We aimed to detect the low glucose levels in healthy individuals based on the ECG signals and actigraphy, recorded continuously during a nominal period of 14 nights for each subject. ECG, actigraphy and CGM were recorded using commercial wearable sensors. A total number of 8 healthy participants were recruited, of which 4 met the inclusion criteria (i.e., at least 2 hypoglycemic events lasting more than 5 minutes in at least 2 nights). In fact, 4 participants did not experience any hypoglycemic events during the recording period, which was not surprising as participants were healthy subjects. A CNN network was trained on the isolated heartbeats extracted from the raw ECG signal, as detailed in the Methods section. The proposed system is a person-specific one in which data recorded for a participant during the first days, were used for training the model, which was tested using data from the same subject acquired in the remaining days. However, there were a few exceptions when the occurrence of low glucose events was not balanced during the recording period, so the days considered for training and testing were not consecutive. In this study, we assumed that the cardiac changes occurred in the same time as low blood glucose levels, and we did not account for other lag except for the 5-minute delay in glucose levels readings introduced by the CGM, as reported by the manufacturer. Actigraphy was measured using commercial sensors embodied in the body-worn ECG device. Activity levels were estimated from the 3-axis accelerations and computed as \(VMU=\sqrt{{x}^{2}+{y}^{2}+{z}^{2}}\) where x, y and z are the averages of the three-axial acceleration over the previous 1 second. Thus, the detection algorithm was mathematically formulated as following:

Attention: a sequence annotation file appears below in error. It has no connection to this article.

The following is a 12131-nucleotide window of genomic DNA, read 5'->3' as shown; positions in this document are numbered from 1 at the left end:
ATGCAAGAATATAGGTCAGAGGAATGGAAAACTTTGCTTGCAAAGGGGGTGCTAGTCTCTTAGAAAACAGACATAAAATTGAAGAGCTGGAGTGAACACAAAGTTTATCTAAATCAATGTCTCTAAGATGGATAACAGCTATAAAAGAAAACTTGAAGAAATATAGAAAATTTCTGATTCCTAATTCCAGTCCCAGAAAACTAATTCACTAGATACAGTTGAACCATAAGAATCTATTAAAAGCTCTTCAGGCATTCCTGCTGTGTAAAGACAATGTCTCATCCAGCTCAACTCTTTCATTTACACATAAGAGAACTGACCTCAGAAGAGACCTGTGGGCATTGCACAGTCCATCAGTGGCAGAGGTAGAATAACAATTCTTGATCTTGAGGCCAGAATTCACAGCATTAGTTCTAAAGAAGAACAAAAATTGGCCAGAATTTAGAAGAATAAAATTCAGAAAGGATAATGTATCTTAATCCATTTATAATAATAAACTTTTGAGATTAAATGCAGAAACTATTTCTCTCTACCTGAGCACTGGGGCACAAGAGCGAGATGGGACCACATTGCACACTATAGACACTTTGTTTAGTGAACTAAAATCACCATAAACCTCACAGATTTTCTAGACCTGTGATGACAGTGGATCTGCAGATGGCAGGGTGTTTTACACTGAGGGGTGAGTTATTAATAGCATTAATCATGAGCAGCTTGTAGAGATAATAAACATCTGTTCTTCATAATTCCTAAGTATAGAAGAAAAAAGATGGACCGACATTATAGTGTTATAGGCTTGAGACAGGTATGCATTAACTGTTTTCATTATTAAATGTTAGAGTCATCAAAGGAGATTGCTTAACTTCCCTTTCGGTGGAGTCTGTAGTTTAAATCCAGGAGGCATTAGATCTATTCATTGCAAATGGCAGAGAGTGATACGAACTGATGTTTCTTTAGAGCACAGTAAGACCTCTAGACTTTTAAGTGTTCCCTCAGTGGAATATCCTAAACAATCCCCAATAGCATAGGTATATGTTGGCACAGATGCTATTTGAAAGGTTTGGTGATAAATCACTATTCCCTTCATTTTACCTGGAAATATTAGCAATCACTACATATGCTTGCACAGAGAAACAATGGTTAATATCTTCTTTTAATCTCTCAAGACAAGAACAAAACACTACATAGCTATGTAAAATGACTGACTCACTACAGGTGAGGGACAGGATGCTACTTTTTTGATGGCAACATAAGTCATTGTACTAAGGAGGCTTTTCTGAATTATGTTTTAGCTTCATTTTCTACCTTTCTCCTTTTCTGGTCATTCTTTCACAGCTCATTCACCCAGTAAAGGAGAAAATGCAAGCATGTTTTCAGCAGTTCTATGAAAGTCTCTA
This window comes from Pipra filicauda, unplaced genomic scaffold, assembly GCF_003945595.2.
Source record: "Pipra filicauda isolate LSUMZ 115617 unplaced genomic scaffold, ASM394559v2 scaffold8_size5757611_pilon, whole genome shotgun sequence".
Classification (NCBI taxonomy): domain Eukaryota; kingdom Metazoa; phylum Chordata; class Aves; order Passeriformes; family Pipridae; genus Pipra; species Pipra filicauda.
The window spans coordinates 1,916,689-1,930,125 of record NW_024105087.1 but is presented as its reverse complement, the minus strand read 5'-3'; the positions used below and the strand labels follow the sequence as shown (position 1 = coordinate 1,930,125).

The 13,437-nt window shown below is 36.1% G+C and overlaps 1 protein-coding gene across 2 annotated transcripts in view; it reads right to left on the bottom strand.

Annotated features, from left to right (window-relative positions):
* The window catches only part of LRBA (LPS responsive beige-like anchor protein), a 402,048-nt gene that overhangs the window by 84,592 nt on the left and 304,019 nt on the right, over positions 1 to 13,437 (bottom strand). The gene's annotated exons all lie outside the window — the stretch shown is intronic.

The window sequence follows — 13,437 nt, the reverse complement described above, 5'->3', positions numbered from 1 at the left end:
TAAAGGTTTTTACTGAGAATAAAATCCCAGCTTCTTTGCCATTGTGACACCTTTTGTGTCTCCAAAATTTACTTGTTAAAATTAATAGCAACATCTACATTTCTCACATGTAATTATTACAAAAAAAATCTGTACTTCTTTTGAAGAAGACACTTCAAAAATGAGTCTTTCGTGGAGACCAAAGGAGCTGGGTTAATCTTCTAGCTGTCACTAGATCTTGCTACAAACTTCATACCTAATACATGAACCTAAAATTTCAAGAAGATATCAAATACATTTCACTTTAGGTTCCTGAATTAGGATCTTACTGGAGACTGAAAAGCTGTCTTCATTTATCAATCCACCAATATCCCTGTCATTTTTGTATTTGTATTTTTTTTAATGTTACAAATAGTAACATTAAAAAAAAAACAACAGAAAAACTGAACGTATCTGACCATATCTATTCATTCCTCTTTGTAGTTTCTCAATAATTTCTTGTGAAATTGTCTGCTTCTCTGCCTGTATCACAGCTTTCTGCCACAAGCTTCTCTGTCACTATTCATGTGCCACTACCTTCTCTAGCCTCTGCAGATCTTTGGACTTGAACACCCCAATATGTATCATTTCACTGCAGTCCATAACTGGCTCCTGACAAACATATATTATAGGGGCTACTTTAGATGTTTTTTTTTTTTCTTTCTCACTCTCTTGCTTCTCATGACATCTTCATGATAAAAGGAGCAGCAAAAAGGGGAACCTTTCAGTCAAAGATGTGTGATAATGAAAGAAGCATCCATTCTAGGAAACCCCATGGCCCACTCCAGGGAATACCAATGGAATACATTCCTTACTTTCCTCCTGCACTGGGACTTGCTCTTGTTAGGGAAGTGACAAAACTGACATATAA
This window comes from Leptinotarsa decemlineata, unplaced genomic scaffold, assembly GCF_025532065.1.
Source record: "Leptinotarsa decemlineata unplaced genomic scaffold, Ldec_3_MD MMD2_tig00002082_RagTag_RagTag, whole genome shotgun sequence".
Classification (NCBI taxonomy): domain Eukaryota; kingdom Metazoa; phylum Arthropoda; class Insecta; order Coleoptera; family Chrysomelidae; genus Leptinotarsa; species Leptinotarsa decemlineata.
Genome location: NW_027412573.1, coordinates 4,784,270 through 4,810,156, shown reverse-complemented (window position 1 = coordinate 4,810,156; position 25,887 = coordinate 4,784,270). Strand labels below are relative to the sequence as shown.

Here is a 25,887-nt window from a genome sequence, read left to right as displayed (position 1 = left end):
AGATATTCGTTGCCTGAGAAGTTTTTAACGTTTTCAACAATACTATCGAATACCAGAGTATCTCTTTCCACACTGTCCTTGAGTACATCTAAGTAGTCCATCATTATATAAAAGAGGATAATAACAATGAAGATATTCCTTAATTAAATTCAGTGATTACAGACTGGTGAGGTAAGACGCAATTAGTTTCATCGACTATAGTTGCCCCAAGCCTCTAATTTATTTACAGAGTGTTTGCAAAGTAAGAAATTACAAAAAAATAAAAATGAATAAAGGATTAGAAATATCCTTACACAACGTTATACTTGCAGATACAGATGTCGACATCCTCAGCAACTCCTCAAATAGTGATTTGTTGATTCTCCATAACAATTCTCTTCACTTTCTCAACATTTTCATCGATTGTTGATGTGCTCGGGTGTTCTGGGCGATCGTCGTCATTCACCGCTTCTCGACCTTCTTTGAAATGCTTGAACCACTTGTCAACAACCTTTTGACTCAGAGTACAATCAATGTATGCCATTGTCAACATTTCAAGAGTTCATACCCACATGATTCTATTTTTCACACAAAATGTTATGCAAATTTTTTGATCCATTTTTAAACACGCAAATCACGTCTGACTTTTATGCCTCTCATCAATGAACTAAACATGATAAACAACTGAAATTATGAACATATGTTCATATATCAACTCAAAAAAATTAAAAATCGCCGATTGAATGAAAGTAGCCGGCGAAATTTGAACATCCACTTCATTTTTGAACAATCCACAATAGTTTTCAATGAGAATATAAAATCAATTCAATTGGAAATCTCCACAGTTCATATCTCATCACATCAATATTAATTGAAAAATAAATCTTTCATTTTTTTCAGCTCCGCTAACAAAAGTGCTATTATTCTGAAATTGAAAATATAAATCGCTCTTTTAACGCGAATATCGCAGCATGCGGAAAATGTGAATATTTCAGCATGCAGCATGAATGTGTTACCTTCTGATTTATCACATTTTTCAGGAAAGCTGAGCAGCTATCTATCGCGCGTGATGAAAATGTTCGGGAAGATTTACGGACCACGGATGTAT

$$GlucoseLevel=f(ECG\_beat,\,Activity\_level)$$